‘The Bottlebrush Buckeye’ is a buck eyed belle.

 Long after the Horse Chestnut blossom is over

when their leaves are already shrivelled and burnt with leaf miner damage.

(well around here anyway!)

their cousin,The Bottlebrush Buckeye, is currently doing its high summer stuff.

The young growth is fresh bronze in spring and one of the great signs that things are moving.


In full leaf and flower it has all the elegance and delicacy which the Horsechestnut does not.

Presentation is all and it does this at a height where you can appreciate it, say at 2.5 metres, rather than way up in the sky.

It grows here as a gently suckering shrub beneath the high, dappled shade of oak trees, coping heroically with quite thin soil. I am sure it grows taller in better soils.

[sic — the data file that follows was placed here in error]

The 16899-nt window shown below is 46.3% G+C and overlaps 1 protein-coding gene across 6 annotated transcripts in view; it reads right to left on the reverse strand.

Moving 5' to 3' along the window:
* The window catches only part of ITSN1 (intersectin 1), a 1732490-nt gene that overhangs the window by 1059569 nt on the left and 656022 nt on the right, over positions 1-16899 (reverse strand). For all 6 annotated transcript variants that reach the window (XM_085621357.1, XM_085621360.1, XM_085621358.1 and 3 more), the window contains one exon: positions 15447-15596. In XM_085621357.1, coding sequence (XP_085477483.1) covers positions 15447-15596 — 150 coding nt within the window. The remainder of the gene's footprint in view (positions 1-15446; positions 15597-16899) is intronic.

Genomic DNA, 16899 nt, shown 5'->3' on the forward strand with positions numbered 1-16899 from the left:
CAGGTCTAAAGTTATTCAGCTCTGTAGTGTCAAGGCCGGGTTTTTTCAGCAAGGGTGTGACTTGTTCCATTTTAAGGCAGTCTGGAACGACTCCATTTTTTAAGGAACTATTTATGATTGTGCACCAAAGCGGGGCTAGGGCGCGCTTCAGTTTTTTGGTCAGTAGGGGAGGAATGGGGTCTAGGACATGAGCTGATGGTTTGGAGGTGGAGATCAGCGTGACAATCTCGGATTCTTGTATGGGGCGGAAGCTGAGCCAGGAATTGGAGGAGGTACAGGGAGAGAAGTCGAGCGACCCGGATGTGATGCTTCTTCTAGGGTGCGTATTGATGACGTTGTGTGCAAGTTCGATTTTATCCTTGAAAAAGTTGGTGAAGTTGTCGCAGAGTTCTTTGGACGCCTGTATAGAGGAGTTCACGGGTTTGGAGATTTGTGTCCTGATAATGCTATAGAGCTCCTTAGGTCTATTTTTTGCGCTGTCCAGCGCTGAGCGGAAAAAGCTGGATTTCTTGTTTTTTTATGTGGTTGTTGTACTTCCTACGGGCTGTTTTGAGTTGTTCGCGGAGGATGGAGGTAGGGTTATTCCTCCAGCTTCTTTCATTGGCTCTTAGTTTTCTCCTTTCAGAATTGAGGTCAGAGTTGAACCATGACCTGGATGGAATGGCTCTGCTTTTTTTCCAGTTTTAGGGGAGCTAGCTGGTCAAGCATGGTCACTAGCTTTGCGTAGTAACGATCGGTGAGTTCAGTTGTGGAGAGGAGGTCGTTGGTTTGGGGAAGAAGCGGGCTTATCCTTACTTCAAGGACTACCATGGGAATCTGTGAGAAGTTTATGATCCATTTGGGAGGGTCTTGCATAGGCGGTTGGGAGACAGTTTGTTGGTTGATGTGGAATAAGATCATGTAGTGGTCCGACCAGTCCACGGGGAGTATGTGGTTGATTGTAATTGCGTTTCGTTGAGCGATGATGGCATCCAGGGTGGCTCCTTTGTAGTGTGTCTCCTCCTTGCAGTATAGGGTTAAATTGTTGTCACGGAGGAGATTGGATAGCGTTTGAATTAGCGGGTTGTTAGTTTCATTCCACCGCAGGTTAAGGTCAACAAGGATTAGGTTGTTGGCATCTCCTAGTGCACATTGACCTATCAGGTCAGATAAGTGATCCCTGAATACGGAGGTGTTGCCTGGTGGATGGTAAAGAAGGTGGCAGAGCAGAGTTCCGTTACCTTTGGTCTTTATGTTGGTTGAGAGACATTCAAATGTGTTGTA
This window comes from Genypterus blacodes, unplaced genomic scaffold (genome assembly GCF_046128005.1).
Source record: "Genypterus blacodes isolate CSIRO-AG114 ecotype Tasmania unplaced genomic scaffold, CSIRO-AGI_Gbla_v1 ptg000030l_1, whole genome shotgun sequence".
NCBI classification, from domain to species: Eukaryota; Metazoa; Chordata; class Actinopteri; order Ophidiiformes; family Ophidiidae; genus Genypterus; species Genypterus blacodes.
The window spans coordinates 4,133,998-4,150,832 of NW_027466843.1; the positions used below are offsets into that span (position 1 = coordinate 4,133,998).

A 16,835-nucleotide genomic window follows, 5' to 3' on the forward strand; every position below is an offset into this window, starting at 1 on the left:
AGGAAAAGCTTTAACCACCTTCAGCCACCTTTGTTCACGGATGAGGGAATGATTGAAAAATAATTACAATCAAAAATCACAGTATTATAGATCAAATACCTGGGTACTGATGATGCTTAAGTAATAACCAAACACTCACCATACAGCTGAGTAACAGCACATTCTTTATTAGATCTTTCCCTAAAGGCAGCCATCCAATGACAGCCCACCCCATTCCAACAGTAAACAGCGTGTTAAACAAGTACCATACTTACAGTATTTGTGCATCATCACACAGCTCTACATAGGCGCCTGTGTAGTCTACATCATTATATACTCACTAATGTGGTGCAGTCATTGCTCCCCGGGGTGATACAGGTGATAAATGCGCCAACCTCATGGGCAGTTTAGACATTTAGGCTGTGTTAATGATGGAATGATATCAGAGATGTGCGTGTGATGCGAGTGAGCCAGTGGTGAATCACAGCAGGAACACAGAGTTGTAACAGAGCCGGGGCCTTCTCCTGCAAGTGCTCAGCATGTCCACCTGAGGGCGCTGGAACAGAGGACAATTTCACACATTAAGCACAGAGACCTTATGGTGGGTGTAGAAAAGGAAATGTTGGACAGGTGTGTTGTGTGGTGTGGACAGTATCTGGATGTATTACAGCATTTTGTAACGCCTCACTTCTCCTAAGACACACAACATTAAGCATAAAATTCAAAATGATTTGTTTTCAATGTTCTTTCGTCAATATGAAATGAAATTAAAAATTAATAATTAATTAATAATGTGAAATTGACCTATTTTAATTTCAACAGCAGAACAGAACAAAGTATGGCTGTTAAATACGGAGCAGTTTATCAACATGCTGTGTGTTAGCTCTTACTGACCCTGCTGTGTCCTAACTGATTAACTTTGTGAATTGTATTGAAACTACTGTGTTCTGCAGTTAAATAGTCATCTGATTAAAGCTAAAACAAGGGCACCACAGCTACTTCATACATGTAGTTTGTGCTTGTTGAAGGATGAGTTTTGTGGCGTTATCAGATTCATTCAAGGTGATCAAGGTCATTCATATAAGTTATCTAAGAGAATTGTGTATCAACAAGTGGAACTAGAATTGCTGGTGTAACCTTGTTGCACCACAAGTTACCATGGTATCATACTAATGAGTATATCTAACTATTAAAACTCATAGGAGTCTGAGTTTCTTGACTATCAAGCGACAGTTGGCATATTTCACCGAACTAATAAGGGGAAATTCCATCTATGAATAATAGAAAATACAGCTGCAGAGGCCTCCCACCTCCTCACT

Aesculus parviflora is proving ‘highly resistant’ to the leaf miner damage being experienced by other species.

Decorative woodlanders such as Liriopes, Pulmonarias, Bergenias, Snowdrops, Ivies and Ferns perform well beneath it.

Excellent in lawns as a specimen shrub, since it is multiseason with good autumn colour.

In a large garden I can think of nothing more elegant than a whole long border of it underplanted with huge drifts of just two or three species of ground cover.

The common name of buckeye relates to the markings on the fruits. I can’t say I have seen any.

But I am not marking it down because of this. Rather the reverse, given that conkers in this country are now considered a health and safety hazard!